Ends cannot justify means in curriculum reform
The adage of history being written by the victors adds ample fuel to a perennial debate regarding Taiwan’s high school history curriculum, in which the island’s students are always getting the shorter end of the stick.
Recent efforts to skirt history rather than approaching it with the respect, open-mindedness and empathy required would mean a back-pedaling tantamount to Japan’s revisionist accounts of WWII, China’s attempt to erase the Tiananmen Massacre and deniers of the Holocaust.
At the center of the debate are the proposed “minor adjustments” being made to history textbooks that would excise topics such as Nazism, the February 28 Incident and the White Terror. Some civic organizations are calling this a “China-centric” perspective of history being forced onto the hearts and minds of students. They also found problematic that the Himalayas were allegedly referred to as the nation’s tallest peaks and Taiwan’s subsequent “return” to the R.O.C. following WWII as a “glorious retrocession.”
Students across Taiwan protested the Ministry of Education’s (MOE) omissions to curriculum guidelines in May, which ultimately led to a petition from students representing 120 high schools and vocational schools island-wide against the “black-box operations” involved in approving the changes. Earlier in June, a Taiwan Solidarity Union legislator accused the MOE of appointing those with a “pro-unificationist stance” onto the curriculum adjustment taskforce.
On Tuesday, Education Minister Wu Se-hwa attended a public forum with parents, students and teachers at Taichung First Senior High School attended by hundreds. Wu apologized for the procedural controversies and said that “courage” was needed to deal with the differing viewpoints on Taiwan’s history, and that “education should not be discussed in a politicized manner.” But many still felt the government statements were disingenuous.
Controversies in education curriculums are always political, and politics cannot be divorced from social policy. Any calls to do so are either naive or ill-conceived. However, as a public good that is provided to the nation’s students, education policy as a political game that undermines democratic deliberation and debate cannot be sustained.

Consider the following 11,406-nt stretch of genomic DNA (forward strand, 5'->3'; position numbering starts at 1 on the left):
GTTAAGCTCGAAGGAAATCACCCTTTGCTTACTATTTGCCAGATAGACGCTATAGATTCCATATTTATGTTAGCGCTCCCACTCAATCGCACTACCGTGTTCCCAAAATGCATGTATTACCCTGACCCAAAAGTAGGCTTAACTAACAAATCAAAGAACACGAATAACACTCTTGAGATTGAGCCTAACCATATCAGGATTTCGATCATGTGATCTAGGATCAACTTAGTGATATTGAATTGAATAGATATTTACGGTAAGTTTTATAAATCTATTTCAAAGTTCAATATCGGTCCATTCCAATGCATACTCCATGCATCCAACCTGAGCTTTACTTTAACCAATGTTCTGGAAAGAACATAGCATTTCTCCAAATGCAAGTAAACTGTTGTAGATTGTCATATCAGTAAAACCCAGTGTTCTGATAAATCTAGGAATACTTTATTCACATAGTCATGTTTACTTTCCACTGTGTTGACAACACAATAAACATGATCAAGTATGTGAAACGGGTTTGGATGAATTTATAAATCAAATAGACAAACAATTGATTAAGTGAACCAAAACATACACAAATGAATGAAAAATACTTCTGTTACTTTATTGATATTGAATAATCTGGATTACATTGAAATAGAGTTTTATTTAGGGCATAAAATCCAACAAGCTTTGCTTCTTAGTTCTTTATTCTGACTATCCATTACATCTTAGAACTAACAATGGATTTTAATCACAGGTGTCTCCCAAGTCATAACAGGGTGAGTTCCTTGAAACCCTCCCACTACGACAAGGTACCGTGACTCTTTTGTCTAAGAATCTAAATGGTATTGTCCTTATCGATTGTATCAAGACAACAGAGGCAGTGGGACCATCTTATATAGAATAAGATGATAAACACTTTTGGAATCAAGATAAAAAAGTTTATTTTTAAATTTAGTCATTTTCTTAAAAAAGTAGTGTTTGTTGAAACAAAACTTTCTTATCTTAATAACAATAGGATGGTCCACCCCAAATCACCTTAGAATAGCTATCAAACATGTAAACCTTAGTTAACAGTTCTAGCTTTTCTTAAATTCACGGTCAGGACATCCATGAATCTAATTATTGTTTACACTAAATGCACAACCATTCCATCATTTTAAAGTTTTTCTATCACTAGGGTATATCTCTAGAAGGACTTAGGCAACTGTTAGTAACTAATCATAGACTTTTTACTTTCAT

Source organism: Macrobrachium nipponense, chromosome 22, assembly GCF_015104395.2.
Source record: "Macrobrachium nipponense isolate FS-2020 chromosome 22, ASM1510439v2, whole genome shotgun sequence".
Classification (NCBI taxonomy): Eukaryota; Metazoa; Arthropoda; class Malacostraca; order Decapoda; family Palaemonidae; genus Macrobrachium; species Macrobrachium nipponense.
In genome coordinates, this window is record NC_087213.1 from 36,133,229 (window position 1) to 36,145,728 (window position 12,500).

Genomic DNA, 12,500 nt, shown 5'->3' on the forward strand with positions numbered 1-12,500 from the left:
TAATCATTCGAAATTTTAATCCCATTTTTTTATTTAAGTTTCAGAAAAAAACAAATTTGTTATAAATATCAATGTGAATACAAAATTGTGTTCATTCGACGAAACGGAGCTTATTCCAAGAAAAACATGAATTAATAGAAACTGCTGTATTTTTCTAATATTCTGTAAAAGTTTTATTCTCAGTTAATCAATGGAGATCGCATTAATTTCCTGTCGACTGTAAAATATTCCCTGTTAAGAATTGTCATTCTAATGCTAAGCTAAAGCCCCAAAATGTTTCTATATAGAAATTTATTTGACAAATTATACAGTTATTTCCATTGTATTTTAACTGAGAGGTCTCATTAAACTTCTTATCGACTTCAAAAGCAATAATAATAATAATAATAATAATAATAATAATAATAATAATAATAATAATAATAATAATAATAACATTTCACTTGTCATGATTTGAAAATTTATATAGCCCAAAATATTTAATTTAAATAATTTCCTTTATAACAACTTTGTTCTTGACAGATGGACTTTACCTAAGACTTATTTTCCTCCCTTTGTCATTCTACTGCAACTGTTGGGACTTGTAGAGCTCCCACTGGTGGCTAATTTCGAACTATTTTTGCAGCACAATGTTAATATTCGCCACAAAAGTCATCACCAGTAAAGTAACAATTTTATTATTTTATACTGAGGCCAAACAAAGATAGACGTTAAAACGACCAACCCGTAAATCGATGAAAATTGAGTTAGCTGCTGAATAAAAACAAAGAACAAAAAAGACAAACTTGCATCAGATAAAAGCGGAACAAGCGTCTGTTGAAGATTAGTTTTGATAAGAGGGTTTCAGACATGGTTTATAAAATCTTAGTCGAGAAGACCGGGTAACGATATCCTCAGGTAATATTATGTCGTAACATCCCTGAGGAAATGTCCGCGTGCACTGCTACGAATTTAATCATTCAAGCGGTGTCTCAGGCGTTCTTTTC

History, no matter how painful and shameful, when white-washed or swept under the carpet only worsens into greater political reactions. Any group or authority that deliberately takes history out of context for narrow political gains is in effect robbing the nation’s youth of an opportunity to learn from history. Reactionary struggles that are formed without public discussion and empathy for differing perspectives, including top-down policies during Chen Shui-bian’s de-Sinification drive, will continue to make historical fact a political debate. They discard any notion of the public good in pursuit of a truth tempered by what feels right instead of a broad-based consensus of what is right.
The key to building the much-desired, yet equally elusive social consensus lies in treating Taiwan’s youth not as pawns but as active thinkers who possess the potential for critical thinking. How our students decide to formulate their ideas, however, depends on a solid foundation of historical fact that cannot change whenever Taiwan has a political transition of power. The labeling of current actions of the MOE as “China-centric,” while useful in piquing attention and debate, is only a partial perspective and the first step in bringing about a sustainable foundation.
Taiwan is part of the community of nations that have suffered from the festering wounds of conflict. Rather than waiting for the generation affected by wars and massacres to die out in silence, the government and civil society need to facilitate open dialogue with our forefathers and foremothers while also humbly soliciting the advice of nations who have done more in this regard including Germany, South Africa, Rwanda and Bosnia.
In a society that encourages its youth to become critical thinkers, generations from differing backgrounds must cooperate on building this consensus with a high-degree of empathy. Only through this process can suspicions of political interference be transcended and a people’s history that accurately reflects Taiwan’s oft-tragic yet rich historical background be cultivated for the future.